As a member of the Pechanga Band of Luiseño People and a member of Marshall's most recent cohort of Executive MBA students, Sean Vasquez EMBA '23 is honing the business skills necessary to take the financial resources of his tribal community into the future.
The Pechanga Band of Luiseño People has inhabited the Temecula Valley for more than 10,000 years. The Luiseño People call themselves Payómkawichum — "The People of the West" — and are made up of seven bands: Pechanga, Pauma, Pala, Rincon, San Luis Rey, La Jolla and Soboba. Learn more about the Pechanga Band here.
Vasquez, 35, is currently one of five elected officials on the Pechanga Development Corporation (PDC) Board. The enterprise wing of the Pechanga Band, the PDC was created in 1994 as the economic leadership for the tribe. Vasquez is the youngest current member of the Board and the second-youngest elected to the position since its formation.
"My job is to expand the wealth and resources of the Band," he said. According to the Pechanga website, the Pechanga Band is one of more than 560 federally recognized tribes in California, only 52 with gaming operations.
Growing up, Vasquez recounted how different life was before the Gaming Regulatory Act of 1988, which allowed gaming and hospitality enterprises. "Before tribal gaming, it was pretty tough," he said. "I remember watching the truck carrying federal commodities onto the reservation once a month."
As a boy, he spent much of his time wandering between the hills, sand wash and back roads, searching for caves, animal tracks and artifacts. "Being raised in the era that I did is a dichotomy,” he said. “I have one foot in both worlds, having been the last generation in our Tribe to remember what it was like with a dearth of opportunities."
Regardless of means, one clear lesson was his family's focus on tribal leadership, as his paternal and maternal grandparents were tribal members who participated in the stewardship of the Band. Moreover, his grandfather Paul was particularly invested in his upbringing and insisted he accompany him to all tribal meetings. "There was always a general meeting at the tribal hall he'd take me to," and, as tribal gaming became a reality, quarterly business meetings. The same grandfather had insisted Vasquez run for his current position with the PDC. "I pretty much knew as a boy I wanted to give back to my community and participate in tribal leadership."
Preparing to Lead
Majoring in business administration with a minor in entrepreneurship as an undergraduate at San Francisco State University, Vasquez said he felt it was important to study business. "Whether it's selling oranges on the side of the road or negotiating a series round, it all starts with understanding how business works.” After graduation, he returned home to Southern California as a financial products analyst with Mass Mutual.
While living in Orange County, his older brother introduced him to surfboard shaper James Vartanian, who needed to scale the marketing operation of his business. During his years of fellowship at Vartanian Surfboards, Vasquez enjoyed the action sport’s direct craftsmanship and entrepreneurial culture, all of which played a factor in forming his next venture.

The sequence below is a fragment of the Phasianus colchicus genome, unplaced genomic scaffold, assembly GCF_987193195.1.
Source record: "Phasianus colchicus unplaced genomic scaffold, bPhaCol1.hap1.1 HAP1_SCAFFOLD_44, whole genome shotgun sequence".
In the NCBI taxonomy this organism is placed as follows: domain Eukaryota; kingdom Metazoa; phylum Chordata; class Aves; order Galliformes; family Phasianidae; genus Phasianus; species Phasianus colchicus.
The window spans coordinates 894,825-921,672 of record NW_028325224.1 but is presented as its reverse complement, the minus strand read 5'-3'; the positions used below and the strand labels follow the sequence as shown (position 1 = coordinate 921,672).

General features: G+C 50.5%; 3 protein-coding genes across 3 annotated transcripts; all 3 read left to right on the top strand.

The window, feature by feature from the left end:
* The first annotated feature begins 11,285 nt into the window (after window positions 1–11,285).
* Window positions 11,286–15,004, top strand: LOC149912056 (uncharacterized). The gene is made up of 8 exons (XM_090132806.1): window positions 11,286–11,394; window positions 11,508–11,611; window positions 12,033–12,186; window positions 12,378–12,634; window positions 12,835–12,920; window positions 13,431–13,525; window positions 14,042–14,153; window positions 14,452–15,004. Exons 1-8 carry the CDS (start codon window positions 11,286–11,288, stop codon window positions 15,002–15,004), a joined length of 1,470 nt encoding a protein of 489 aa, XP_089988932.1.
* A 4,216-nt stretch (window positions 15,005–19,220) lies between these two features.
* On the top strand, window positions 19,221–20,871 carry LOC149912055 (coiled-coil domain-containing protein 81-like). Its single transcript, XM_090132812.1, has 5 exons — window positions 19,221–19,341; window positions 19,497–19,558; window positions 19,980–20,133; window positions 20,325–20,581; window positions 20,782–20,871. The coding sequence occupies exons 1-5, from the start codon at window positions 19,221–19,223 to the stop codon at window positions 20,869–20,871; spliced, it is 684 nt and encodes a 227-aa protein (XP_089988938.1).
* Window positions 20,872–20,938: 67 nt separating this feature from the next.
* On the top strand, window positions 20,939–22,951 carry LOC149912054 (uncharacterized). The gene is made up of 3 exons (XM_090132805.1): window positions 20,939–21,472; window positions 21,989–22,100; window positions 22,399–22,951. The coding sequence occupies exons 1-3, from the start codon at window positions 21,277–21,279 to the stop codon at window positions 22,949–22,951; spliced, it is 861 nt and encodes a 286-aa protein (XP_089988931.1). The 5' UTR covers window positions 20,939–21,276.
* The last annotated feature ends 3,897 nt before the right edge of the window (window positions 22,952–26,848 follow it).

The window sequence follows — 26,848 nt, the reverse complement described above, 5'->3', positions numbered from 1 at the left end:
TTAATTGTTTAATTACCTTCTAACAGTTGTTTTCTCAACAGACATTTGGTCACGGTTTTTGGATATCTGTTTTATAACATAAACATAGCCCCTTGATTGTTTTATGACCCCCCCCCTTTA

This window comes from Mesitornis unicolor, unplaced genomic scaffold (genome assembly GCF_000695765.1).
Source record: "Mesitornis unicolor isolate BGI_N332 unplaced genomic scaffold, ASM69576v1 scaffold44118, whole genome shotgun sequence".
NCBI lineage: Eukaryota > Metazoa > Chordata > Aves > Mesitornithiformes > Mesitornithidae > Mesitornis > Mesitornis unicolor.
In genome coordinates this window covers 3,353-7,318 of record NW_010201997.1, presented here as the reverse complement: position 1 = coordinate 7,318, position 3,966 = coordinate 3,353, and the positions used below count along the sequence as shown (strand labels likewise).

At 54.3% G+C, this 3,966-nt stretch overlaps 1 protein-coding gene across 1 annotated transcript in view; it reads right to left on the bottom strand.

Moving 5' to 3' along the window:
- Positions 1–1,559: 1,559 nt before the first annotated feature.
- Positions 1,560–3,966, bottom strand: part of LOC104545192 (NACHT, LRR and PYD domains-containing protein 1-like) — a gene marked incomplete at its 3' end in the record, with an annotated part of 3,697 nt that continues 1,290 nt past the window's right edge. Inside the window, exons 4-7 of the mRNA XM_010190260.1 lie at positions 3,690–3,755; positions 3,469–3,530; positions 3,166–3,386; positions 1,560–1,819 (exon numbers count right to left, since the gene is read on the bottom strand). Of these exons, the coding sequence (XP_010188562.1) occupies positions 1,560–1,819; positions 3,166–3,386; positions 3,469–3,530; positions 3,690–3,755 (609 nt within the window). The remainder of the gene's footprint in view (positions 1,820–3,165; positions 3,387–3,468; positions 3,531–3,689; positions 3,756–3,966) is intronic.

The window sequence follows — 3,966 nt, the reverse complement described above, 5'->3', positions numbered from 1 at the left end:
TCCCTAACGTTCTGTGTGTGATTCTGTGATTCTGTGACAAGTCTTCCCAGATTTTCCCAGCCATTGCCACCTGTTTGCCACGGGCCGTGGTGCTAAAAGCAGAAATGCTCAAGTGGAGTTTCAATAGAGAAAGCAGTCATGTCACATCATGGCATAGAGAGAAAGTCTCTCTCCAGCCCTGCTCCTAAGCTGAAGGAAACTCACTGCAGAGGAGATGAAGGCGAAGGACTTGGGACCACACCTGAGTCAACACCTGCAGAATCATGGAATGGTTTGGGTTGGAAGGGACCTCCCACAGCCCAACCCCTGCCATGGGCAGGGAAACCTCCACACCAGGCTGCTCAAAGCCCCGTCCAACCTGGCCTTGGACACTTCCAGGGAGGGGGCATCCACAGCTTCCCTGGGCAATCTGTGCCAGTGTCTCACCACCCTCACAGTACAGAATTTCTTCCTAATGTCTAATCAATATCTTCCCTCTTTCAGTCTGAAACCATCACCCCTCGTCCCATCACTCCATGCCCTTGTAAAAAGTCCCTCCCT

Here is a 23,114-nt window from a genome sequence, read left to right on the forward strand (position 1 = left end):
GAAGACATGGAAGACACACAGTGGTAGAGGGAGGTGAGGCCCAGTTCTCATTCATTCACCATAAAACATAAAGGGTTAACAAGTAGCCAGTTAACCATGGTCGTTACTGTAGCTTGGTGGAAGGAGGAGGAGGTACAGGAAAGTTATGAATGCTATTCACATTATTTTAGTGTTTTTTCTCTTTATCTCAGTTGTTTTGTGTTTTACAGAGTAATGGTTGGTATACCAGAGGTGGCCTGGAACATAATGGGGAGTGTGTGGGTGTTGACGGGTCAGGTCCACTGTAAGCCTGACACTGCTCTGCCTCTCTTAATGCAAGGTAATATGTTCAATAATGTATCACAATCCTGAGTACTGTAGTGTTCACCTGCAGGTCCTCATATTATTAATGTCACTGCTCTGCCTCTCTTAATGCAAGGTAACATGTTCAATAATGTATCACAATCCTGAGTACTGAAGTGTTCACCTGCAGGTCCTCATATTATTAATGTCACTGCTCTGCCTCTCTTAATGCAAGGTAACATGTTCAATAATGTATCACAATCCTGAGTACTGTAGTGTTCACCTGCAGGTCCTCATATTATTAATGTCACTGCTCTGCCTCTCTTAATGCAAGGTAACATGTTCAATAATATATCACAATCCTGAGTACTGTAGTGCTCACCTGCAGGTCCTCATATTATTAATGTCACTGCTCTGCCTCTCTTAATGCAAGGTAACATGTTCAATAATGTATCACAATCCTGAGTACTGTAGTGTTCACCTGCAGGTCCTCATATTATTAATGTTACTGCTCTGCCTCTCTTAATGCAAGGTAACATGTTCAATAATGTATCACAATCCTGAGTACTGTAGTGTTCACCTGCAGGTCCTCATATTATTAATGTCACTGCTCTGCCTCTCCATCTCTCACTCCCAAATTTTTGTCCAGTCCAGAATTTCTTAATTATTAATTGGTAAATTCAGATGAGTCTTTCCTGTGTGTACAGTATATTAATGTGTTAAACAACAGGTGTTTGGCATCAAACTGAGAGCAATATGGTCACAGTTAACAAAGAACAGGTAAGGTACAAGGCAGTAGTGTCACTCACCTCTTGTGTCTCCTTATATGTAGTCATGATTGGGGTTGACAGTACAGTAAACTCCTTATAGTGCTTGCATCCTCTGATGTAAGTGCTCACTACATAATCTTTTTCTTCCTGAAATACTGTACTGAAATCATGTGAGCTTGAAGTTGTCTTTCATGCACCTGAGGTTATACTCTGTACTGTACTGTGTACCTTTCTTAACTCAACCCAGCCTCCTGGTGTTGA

Over the next few years, Vasquez worked to build his indigenous-based clothing and artwork brand, Vosq Clothing Co., which he was inspired to share. "I knew I wanted to harness my authentic experience, and I didn't grow up surfing. I grew up on the Rez!"
With a college degree and entrepreneurial success, friends and family felt it was time to run for tribal leadership. In October 2020, while his grandfather watched, Vasquez gave a speech to tribal membership, communicating his vision for the Band and the future of the tribe. And after the votes had been tabulated, Vasquez was elected by two votes, thus fulfilling his dream of serving his people and continuing his family's legacy of stewardship.
Reflecting on his style of leadership, Vasquez says it’s "imbued with observed practices from past mentors and my mother who all had a discipline that allowed them to transcend their circumstances and to thrive."
After completing his first diversification initiative, Vasquez was encouraged to pursue an MBA by colleagues and mentors. And having applied to and been accepted by both Stanford and USC, Vasquez chose the Trojan Family. "Having gone to college in the Bay Area, I knew what Stanford meant," said Vasquez. "But growing up in Southern California, I also know what USC means to me."
While juggling his professional duties with graduate school can be challenging, Vasquez sees the value of the Trojan Family up-close and what it means to be a member of Marshall's EMBA cohort. "Right now, my life is my cohort. It's more than learning from one another here; it's about mutual enrichment," he said.
Reminiscing about the first week of classes, he remarked, "Professor [of Clinical Business Communication Greg] Patton did a masterful job of breaking us up every day during our immersion week, seating us with different people." All students being established professionals, "it took a few days to get past our job titles and learn who each really are, and that's what family is about."
In his role on the PDC Board of Directors, Vasquez said his next initiative is to create a Native American endowment with USC to provide scholarships for Indigenous students.
"Leadership is more than a job. It's about developing the next generation of tribal leaders," he said. "I want to kick down the door and democratize opportunity. And I'm grateful to the Trojan Family for helping me do so."